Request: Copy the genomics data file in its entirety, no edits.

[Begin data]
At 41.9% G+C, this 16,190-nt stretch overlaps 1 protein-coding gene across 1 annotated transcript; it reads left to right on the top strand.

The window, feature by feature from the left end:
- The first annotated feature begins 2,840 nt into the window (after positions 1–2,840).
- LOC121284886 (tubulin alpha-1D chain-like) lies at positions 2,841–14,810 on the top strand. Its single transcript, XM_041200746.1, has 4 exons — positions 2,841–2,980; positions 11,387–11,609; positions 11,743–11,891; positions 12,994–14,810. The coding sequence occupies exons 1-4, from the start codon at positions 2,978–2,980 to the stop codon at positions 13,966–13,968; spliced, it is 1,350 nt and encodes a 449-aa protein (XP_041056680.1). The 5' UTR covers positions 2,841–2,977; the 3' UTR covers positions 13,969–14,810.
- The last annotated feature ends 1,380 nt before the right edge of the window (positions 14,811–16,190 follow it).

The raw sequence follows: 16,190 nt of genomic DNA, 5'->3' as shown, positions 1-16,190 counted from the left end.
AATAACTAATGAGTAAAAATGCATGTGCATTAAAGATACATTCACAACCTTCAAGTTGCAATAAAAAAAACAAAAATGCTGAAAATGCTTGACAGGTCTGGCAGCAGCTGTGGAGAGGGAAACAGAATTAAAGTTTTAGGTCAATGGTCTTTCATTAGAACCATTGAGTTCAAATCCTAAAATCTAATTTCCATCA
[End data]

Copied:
At 41.9% G+C, this 16,190-nt stretch overlaps 1 protein-coding gene across 1 annotated transcript; it reads left to right on the top strand.

The window, feature by feature from the left end:
- The first annotated feature begins 2,840 nt into the window (after positions 1–2,840).
- LOC121284886 (tubulin alpha-1D chain-like) lies at positions 2,841–14,810 on the top strand. Its single transcript, XM_041200746.1, has 4 exons — positions 2,841–2,980; positions 11,387–11,609; positions 11,743–11,891; positions 12,994–14,810. The coding sequence occupies exons 1-4, from the start codon at positions 2,978–2,980 to the stop codon at positions 13,966–13,968; spliced, it is 1,350 nt and encodes a 449-aa protein (XP_041056680.1). The 5' UTR covers positions 2,841–2,977; the 3' UTR covers positions 13,969–14,810.
- The last annotated feature ends 1,380 nt before the right edge of the window (positions 14,811–16,190 follow it).

The raw sequence follows: 16,190 nt of genomic DNA, 5'->3' as shown, positions 1-16,190 counted from the left end.
AATAACTAATGAGTAAAAATGCATGTGCATTAAAGATACATTCACAACCTTCAAGTTGCAATAAAAAAAACAAAAATGCTGAAAATGCTTGACAGGTCTGGCAGCAGCTGTGGAGAGGGAAACAGAATTAAAGTTTTAGGTCAATGGTCTTTCATTAGAACCATTGAGTTCAAATCCTAAAATCTAATTTCCATCA